I may have to sell after Council Tax reassessment increase of £100pm per room?

I may have to sell after Council Tax reassessment increase of £100pm per room?

11:30 AM, 27th March 2017, About 5 years ago 42

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I have 5 large properties in Aberdeen which I let out room by room to long and short term professionals.

I pay the council tax bill and all utilities and then charge the tenant a flat monthly rent.

However, I’ve just been informed by the Grampian Assessors office, that EACH BEDROOM will now be classed as an individual property entered on the valuation roll even though the rooms are not self contained (the showers/kitchens are shared) and as a result will be all subject to Band A council tax.

This means and extra £100 per month per room costs. I have 40 rooms!

Unfortunately, the market wont stand a rent rise of £100 per month per room (the average rent I charge is £425) and I can’t carry that amount so I’ll probably have to sell up.

It seems a bit strange that the Valuation roll will be changed to show 40 properties which clearly there are only 5.

Isn’t this a huge distortion of any city’s valuation roll?

Is there any other landlord facing the same situation?

Many thanks

Karen



Comments

by Tobias Nightingale

10:12 AM, 1st April 2017, About 5 years ago

Reply to the comment left by "Appalled Landlord" at "31/03/2017 - 19:18":

If there is any consolation 'Appalled Landlord' Liverpool council (among others) asked for the power to do the same thing in Feb 2016 and again in September, so they probably (I hope) wont do this. Plus department for local goverment the official line is they value HMO's as they home less affluent renters. Further as far Sec 24 goes that indeed is a hammer blow, but is being phased in over years, rates would be a overnight blow which would have immediate consequences. Lastly I understand the Canterbury issue , is they know they won't get rates but if they hope by pushing for that they will get council tax that currently is not paid cuz its let to students.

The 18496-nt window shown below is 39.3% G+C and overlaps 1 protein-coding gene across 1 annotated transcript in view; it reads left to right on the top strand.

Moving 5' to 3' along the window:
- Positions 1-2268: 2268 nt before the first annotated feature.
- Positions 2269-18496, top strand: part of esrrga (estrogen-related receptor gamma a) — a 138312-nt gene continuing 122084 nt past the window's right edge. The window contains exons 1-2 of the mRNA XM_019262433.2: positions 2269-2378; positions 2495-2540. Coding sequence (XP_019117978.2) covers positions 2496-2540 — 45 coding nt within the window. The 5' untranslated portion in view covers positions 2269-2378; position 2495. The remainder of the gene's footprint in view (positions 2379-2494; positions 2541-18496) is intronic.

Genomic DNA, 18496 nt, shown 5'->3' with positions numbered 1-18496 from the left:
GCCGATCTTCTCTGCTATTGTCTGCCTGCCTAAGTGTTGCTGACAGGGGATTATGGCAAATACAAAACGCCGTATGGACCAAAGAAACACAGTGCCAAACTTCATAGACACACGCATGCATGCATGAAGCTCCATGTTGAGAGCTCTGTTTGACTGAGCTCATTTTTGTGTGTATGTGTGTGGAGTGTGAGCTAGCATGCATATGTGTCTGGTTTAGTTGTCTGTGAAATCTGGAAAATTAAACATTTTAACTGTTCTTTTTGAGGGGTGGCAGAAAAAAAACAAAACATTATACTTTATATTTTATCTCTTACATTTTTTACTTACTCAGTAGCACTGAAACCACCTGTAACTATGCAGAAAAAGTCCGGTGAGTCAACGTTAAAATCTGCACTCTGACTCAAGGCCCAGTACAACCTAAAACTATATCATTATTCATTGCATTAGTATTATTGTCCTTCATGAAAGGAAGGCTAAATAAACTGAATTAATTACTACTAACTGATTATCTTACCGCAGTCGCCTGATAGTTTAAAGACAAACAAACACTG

by Colin McNulty

22:14 PM, 2nd April 2017, About 5 years ago

FYI this is the internal manual for the VOA (Valuation Office Agency) for when and when not to band a HMO by the room. "Disaggregation" they call it:

http://manuals.voa.gov.uk/corporate/publications/Manuals/CouncilTaxManual/council_tax_man_pn/ct-man-pn6.html

by Jireh Homes

10:47 AM, 6th April 2017, About 5 years ago

Hi Colin - thanks for posting the link to the VOA document, which covers England & Wales. Do you have a link to the similar document covering Scotland? Allan

by David Gibbens

10:45 AM, 10th April 2017, About 5 years ago

As regards England (I am not sure about Scotland, but this section of the manual does not specify that it is for England only), the relevant section of the Valuation Office Manual on disaggregation would appear to be:
http://manuals.voa.gov.uk/corporate/publications/Manuals/CouncilTaxManual/council_tax_man_pn/ct-man-pn5.html#P73_796
In particular, see http://manuals.voa.gov.uk/corporate/publications/Manuals/CouncilTaxManual/council_tax_man_pn/ct-man-pn5.html#P242_23463
It would seem very open to challenge if you have basic facilities shared, particularly kitchen facilities.

What is not clear from the manual is whether the rooms could somehow be considered separate hereditaments under the 1967 Rating Act - but that part of the manual is expressly for England. (See http://manuals.voa.gov.uk/corporate/publications/Manuals/CouncilTaxManual/council_tax_man_pn/c-ct-man-pn1.html )